Aces Go Places
Director: Eric Tsang
Stars: Sam Hui, Karl Maka, Sylvia Chang, Dean Shek, Tsui Hark
A master thief known as King Kong (Hui) lifts a cache of diamonds from the Mafia and manages to fool them (and the police) into thinking that another thief known as White Gloves is the culprit. Stumped, the cops turn to a Chinese-American detective called Kodojack (and Baldy and also Albert...anyway, he's played by Karl Maka) whose arse is on the line after losing White Gloves' trail in the States. They pair him up with a tough policewoman, Nancy (Chang), and eventually the two end up teaming with King Kong to bring down White Gloves.
Karl Maka, along with Dean Shek (who has a minor role in this movie as King Kong's sidekick) and Raymond Wong formed the Cinema City Company in 1980, and even though it only lasted about a decade, Cinema City had a hand in some of Hong Kong's most influential movies, such as A Better Tomorrow (John Woo -- under various pseudonyms -- worked for Cinema City for a time in the early '80's when he was in a creative slump). However, they are best known for their family-oriented comedies, spearheaded by this movie.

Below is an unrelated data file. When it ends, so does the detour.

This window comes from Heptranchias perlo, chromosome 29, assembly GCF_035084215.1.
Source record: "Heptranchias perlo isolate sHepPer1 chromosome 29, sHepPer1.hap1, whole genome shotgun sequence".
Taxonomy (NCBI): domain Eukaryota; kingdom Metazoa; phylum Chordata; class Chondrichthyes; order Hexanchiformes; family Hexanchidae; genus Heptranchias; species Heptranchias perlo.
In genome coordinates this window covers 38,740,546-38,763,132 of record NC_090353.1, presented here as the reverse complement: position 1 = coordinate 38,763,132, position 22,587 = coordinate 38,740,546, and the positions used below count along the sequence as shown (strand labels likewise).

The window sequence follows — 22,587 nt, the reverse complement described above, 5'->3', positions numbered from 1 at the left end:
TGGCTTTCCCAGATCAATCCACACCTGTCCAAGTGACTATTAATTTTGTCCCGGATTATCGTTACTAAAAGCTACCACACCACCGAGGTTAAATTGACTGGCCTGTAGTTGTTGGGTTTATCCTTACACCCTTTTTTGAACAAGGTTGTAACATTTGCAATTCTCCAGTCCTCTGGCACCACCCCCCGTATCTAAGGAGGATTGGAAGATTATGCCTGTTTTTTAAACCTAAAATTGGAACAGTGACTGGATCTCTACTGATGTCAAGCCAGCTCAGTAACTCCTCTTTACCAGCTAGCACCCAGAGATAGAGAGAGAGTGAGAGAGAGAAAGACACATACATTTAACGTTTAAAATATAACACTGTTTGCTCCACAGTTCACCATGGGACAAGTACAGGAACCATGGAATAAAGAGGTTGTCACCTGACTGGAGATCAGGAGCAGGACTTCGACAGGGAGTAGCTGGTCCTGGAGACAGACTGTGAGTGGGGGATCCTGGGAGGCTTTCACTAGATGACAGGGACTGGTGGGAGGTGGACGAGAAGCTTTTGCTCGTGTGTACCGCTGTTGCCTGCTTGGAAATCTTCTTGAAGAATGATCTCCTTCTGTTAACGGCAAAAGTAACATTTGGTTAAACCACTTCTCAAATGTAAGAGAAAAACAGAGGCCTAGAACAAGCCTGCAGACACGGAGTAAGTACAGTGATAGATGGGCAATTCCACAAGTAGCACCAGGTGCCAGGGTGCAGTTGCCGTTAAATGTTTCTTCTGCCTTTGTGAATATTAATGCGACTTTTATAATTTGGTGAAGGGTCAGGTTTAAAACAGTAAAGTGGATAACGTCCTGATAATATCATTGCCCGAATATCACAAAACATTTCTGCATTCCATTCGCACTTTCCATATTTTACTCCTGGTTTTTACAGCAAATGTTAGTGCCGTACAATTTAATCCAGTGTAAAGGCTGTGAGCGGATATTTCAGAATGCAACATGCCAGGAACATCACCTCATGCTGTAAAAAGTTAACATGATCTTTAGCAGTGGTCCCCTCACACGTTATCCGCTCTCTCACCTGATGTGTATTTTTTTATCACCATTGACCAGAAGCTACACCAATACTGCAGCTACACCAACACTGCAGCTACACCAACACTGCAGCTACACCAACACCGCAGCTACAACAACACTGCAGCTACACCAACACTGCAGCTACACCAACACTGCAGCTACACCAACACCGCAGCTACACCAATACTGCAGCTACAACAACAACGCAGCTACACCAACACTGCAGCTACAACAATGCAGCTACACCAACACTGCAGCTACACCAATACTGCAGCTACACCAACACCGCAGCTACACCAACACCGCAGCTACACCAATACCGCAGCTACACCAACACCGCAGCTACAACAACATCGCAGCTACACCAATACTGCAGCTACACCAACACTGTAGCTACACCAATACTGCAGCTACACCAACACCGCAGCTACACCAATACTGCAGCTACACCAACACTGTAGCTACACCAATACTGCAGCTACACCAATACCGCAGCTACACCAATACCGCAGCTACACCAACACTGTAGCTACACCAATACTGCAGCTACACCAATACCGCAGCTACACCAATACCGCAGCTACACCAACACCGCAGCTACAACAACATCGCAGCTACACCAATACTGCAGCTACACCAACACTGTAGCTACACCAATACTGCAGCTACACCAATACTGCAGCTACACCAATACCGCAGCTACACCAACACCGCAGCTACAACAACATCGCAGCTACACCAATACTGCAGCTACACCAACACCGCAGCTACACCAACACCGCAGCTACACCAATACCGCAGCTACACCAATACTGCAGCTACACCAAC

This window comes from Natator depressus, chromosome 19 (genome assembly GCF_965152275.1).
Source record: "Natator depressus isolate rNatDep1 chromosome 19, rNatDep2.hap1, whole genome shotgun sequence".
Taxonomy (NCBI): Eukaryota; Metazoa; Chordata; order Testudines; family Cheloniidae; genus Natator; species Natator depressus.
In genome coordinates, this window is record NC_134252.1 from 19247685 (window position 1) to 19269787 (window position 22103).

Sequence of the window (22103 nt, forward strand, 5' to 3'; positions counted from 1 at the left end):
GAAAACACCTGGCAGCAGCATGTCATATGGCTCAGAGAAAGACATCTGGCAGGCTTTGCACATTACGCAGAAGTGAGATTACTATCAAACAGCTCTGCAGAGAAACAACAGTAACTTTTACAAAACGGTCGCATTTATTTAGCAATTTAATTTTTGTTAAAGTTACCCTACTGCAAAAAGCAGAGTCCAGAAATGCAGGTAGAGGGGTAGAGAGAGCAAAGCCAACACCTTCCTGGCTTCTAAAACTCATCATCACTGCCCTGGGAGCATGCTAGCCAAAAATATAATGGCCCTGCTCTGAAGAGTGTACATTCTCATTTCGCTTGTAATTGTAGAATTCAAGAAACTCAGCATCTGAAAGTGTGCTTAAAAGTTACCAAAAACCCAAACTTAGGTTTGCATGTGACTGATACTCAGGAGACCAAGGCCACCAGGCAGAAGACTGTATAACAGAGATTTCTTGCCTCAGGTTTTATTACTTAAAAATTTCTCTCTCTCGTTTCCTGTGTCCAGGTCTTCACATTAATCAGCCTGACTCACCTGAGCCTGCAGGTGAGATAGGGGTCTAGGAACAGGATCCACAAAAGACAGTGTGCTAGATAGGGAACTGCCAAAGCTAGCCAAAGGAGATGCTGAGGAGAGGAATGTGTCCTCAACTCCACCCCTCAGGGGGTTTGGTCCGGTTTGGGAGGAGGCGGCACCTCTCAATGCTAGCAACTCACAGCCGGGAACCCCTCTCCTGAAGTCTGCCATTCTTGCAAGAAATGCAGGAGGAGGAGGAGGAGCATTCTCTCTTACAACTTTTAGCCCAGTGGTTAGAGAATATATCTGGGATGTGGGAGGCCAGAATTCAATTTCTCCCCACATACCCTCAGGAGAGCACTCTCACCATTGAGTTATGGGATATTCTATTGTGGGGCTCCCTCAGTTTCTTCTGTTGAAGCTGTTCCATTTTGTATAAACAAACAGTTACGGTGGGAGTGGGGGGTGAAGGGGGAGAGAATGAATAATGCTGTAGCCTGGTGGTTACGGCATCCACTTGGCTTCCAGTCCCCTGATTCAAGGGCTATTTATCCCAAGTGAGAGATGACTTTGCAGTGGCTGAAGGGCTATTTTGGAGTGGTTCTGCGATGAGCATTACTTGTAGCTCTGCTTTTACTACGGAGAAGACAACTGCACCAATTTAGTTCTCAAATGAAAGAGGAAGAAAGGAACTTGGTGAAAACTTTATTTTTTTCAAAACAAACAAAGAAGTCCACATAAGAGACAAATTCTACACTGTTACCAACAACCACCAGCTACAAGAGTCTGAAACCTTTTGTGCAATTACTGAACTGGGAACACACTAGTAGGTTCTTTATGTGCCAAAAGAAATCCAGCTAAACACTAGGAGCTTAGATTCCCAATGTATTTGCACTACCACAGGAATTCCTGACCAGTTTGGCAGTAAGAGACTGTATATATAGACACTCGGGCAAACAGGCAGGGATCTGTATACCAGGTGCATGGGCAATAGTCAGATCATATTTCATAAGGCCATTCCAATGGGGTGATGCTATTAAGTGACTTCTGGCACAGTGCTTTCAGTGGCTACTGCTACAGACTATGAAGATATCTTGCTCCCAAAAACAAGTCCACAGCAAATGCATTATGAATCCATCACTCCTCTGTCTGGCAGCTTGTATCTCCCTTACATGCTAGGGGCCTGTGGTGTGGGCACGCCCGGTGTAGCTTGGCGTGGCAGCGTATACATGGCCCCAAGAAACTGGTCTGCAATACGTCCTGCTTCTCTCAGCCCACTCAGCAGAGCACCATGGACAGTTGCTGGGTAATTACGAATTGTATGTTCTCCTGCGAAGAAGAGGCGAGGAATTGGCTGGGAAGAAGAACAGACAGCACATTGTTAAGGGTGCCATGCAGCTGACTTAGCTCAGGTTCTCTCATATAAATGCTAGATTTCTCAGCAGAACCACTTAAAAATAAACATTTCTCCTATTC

Aces Go Places was intentionally done with an international audience in mind, using a (relatively) large budget, western actors and crew, references to Hollywood movies and television shows, and a smattering of English dialogue (some of the Cantonese jokes were also tweaked somewhat to translate better). The movie also has, in many ways, the feel of a old-time Hollywood serial, with cliffhangers or other twists occurring at the end of every reel (15 minutes). However, Aces Go Places also sports the multigenre schematic, pop music integrated into the movie (Sam Hui -- a popular singer offscreen -- sings the movie's theme song), and probably most importantly, manic pacing, heavy Hong Kong pop culture references and dependence and celebration of Cantonese that would come to give Hong Kong cinema its' unique identity during the 1980's.
Coming off the heels of the dark period kung fu movies directed by people like Chang Cheh, the fast and breezy Aces Go Places yielded a huge hit in Asia (it made back three times its' budget in Hong Kong alone), though it never hit it big overseas, as the popularity of martial arts films was on a temporary downturn, and most western distributors wrongly equated any Asian film with kung fu. It's quite a shame, really, since this is one of the better films to come out of Hong Kong during this period. It offers a nice mix of action and comedy, cemented by the chemistry of the three leads. If you've never seen a Hong Kong comedy before, Aces Go Places is an excellent place to start. It strikes a nice balance between Jackie Chan and Steven Chow's style, at once being able to translate universally but also being something quite unique to Hong Kong.
A review of the VCD for this movie can be found here
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